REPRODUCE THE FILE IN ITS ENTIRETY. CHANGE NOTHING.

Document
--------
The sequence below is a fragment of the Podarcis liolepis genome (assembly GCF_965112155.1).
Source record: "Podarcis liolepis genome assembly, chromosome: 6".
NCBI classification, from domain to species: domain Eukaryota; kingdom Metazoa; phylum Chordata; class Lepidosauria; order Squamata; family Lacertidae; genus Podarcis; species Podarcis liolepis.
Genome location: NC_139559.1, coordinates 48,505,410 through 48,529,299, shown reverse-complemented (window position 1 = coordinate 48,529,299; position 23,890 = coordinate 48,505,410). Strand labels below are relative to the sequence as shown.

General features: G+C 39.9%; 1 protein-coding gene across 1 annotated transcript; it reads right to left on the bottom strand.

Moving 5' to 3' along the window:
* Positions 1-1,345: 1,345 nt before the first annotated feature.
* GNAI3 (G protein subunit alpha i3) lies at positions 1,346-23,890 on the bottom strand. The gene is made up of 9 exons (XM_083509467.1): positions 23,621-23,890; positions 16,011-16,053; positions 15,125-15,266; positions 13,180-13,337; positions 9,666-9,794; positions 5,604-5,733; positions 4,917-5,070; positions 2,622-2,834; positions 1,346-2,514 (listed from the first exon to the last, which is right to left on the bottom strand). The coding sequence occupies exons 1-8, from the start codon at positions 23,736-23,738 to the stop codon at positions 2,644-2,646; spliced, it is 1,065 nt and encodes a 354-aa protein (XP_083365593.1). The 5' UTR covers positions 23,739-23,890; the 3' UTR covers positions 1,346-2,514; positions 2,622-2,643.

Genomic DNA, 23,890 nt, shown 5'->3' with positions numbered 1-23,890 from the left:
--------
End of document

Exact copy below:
The sequence below is a fragment of the Podarcis liolepis genome (assembly GCF_965112155.1).
Source record: "Podarcis liolepis genome assembly, chromosome: 6".
NCBI classification, from domain to species: domain Eukaryota; kingdom Metazoa; phylum Chordata; class Lepidosauria; order Squamata; family Lacertidae; genus Podarcis; species Podarcis liolepis.
Genome location: NC_139559.1, coordinates 48,505,410 through 48,529,299, shown reverse-complemented (window position 1 = coordinate 48,529,299; position 23,890 = coordinate 48,505,410). Strand labels below are relative to the sequence as shown.

General features: G+C 39.9%; 1 protein-coding gene across 1 annotated transcript; it reads right to left on the bottom strand.

Moving 5' to 3' along the window:
* Positions 1-1,345: 1,345 nt before the first annotated feature.
* GNAI3 (G protein subunit alpha i3) lies at positions 1,346-23,890 on the bottom strand. The gene is made up of 9 exons (XM_083509467.1): positions 23,621-23,890; positions 16,011-16,053; positions 15,125-15,266; positions 13,180-13,337; positions 9,666-9,794; positions 5,604-5,733; positions 4,917-5,070; positions 2,622-2,834; positions 1,346-2,514 (listed from the first exon to the last, which is right to left on the bottom strand). The coding sequence occupies exons 1-8, from the start codon at positions 23,736-23,738 to the stop codon at positions 2,644-2,646; spliced, it is 1,065 nt and encodes a 354-aa protein (XP_083365593.1). The 5' UTR covers positions 23,739-23,890; the 3' UTR covers positions 1,346-2,514; positions 2,622-2,643.

Genomic DNA, 23,890 nt, shown 5'->3' with positions numbered 1-23,890 from the left: